Microsoft (MSFT) struck a nerve with customers when it revealed that smartphones running Windows Phone 7 could not be updated to Windows Phone 8. This will not be the case for Windows Phone 8 with the company’s rumored Blue update, however. Greg Sullivan, a senior marketing manager at Microsoft, confirmed to PCMag that the company has “an upgrade path going forward” for Windows Phone 8 devices. The executive added that Microsoft’s current mobile operating system is also powerful enough to adopt to new hardware components, something Windows Phone 7 had trouble with.
This wasn’t the sort of glittering debut that Steve Ballmer had in mind when his company launched Windows Phone 8 last quarter. According to the latest numbers from comScore, Microsoft’s (MSFT) share of the United States mobile operating system market actually shrank to 2.9% in the fourth quarter of 2012, despite the high-profile debuts of Windows Phone 8 and devices such as the Nokia (NOK) Lumia 920 and the HTC (2498) Windows Phone 8X. ComScore also found that Android maintained its position as the top mobile OS in the U.S. with a market share of 53.4%, while iOS closed the gap a bit by increasing its market share from 34.3% in Q3 2012 to 36.3% in Q4 2012, aided in part by the launch of the iPhone 5. More →
Strangely, Nokia (NOK) has yet to offer a top-line Windows Phone device on Verizon Wireless (VZ) even though it’s the largest carrier in the United States. The company’s high-end Lumia 920 smartphone is only available on AT&T (T), while Verizon have been stuck with the mid-range Lumia 822. This may be about to change, however. According to The Verge, Nokia is preparing a flagship device for Verizon’s 4G LTE network. The handset, codenamed Laser, is said to feature similar specs to the Lumia 920 and will be heavily backed by Microsoft (MSFT). More →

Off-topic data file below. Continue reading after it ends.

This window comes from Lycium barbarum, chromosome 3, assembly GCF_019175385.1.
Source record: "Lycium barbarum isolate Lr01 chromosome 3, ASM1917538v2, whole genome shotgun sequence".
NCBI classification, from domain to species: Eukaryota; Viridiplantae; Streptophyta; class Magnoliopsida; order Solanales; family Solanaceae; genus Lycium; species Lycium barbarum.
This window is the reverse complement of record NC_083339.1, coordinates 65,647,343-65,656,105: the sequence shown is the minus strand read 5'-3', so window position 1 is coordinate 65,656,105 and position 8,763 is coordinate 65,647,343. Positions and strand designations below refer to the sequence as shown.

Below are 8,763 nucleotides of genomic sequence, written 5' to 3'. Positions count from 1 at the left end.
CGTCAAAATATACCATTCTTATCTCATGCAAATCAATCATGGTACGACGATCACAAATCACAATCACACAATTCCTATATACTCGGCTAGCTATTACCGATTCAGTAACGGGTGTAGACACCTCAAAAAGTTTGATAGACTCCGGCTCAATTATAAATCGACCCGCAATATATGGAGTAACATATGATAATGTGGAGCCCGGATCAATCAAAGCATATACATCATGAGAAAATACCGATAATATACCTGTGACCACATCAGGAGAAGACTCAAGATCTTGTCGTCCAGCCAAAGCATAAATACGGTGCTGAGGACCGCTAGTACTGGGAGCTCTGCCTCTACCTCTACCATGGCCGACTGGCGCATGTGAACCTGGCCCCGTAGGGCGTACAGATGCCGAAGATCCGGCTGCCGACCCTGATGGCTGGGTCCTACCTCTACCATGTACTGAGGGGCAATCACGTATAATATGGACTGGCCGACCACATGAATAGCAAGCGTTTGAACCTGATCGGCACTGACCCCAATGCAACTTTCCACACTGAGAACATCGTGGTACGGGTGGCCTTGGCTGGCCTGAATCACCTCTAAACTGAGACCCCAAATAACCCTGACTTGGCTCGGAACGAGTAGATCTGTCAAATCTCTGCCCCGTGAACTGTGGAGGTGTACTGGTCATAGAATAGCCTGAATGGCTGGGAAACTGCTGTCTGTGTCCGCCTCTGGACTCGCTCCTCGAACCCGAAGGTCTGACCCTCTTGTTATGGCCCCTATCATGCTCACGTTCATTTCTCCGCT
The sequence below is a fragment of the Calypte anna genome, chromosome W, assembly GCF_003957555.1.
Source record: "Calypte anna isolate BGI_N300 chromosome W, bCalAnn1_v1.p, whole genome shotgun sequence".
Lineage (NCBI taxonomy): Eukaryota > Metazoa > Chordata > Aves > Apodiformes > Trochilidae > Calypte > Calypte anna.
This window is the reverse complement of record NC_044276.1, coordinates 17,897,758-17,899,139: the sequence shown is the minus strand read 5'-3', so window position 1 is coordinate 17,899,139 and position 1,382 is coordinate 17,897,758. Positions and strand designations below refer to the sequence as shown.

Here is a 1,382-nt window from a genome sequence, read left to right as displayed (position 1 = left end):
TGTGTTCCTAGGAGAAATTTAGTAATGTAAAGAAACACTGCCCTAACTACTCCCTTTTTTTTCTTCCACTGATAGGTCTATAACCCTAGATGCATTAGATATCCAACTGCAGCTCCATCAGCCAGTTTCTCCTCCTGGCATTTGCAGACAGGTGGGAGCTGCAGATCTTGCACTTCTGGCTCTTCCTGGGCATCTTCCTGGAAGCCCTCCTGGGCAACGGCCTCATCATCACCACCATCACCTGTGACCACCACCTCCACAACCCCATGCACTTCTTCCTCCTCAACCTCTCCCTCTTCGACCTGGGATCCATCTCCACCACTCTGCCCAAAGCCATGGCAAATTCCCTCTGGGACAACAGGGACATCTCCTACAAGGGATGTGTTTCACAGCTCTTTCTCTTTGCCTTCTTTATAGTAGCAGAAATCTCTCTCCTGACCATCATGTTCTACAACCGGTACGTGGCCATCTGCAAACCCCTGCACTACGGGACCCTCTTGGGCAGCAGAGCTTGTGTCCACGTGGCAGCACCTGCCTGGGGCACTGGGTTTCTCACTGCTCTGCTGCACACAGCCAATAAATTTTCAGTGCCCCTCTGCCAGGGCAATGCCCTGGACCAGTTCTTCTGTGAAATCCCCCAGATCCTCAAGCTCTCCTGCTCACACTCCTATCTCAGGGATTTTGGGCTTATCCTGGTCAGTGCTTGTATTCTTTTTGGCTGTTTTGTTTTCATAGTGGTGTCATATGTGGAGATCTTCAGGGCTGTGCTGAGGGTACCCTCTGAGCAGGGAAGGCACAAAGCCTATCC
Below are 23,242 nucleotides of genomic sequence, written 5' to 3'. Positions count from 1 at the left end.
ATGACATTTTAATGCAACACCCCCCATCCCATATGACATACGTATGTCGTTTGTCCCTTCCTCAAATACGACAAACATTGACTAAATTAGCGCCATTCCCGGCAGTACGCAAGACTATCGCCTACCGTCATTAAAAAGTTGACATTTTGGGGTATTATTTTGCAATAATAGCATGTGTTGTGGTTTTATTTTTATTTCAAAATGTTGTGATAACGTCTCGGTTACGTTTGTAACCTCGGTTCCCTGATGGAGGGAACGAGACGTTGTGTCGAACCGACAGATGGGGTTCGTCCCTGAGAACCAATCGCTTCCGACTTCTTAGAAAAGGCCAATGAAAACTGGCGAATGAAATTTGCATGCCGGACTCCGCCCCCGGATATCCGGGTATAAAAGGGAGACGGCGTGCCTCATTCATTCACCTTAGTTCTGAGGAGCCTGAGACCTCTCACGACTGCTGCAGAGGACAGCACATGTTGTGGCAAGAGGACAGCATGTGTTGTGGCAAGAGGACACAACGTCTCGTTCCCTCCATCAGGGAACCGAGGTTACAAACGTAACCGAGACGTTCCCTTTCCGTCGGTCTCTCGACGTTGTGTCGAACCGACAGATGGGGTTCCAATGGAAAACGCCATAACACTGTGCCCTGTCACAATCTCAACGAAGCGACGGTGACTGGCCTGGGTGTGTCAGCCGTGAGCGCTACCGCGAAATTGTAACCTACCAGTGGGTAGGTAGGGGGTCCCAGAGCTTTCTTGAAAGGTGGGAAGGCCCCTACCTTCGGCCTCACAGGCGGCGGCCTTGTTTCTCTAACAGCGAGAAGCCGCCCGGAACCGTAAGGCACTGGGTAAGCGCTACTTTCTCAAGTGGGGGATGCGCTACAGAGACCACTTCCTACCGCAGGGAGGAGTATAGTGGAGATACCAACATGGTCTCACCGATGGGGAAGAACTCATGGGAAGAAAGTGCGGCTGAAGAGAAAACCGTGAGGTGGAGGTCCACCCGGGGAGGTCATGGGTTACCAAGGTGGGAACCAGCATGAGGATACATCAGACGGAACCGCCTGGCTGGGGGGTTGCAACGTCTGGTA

Nokia (NOK) CEO Stephen Elop on Thursday shot down rumors that his company might be interested in developing Android-based smartphones. During Nokia’s fourth-quarter earnings call, the executive reiterated his support for the company’s Asha phones and Microsoft’s (MSFT) Windows Phone platform, while shutting the door on earlier Android rumors. More →
Verizon (VZ) on Wednesday announced the availability of the Samsung (005930) ATIV Odyssey. The smartphone joins the HTC (2498) Windows Phone 8X and Nokia (NOK) Lumia 822 in Verizon’s lineup of Windows Phone 8 devices. The ATIV Odyssey is equipped with a 4-inch WVGA display, 1.5GHz dual-core Snapdragon S4 processor and a 5-megapixel rear camera. The device also features 1GB of RAM, 4G LTE connectivity, 8GB of onboard storage, a microSD slot and a 2,100 mAh battery. The Samsung ATIV Odyssey will be available online and in stores beginning January 24th for $49.99 with a new two-year agreement after a $50 mail-in rebate.
It could be that Samsung (005930) simply does not care, but the world’s biggest smartphone brand is off to a notably weak start in the Windows Phone 8 race. On a British website tracking handset sales across all UK carriers, Nokia’s (NOK) Lumia 920 is at No.5 and the Lumia 820 is at No.10. Samsung’s ATIV S does not crack the top-10 list. More →
The PC industry is in shambles and manufacturers have begun to explore new options to increase revenue. According to The Wall Street Journal, ASUS (2357) is in talks with Microsoft (MSFT) on a licensing deal to offer Windows Phone 8 device. This makes sense for ASUS since smartphone shipments increased by nearly 50% in 2012, compared to a mere 3.2% growth in computer shipments, and the company already has experience in the mobile world after developing a variety of Android tablets. More →
LG (006570) is looking to branch out in 2013 and expand its mobile offerings beyond Google’s (GOOG) Android operating system. The Korea Times reported that LG expects to sell 75 million mobile phones this year, an increase from 55 million in 2012. A majority of the handsets, or roughly 45 million, are expected to be profitable smartphones, while the remaining 30 million will be budget and feature phones. LG’s smartphones won’t just be running Android, however. The company is reportedly also readying devices that are powered by Microsoft’s (MSFT) Windows Phone 8 operating system. More →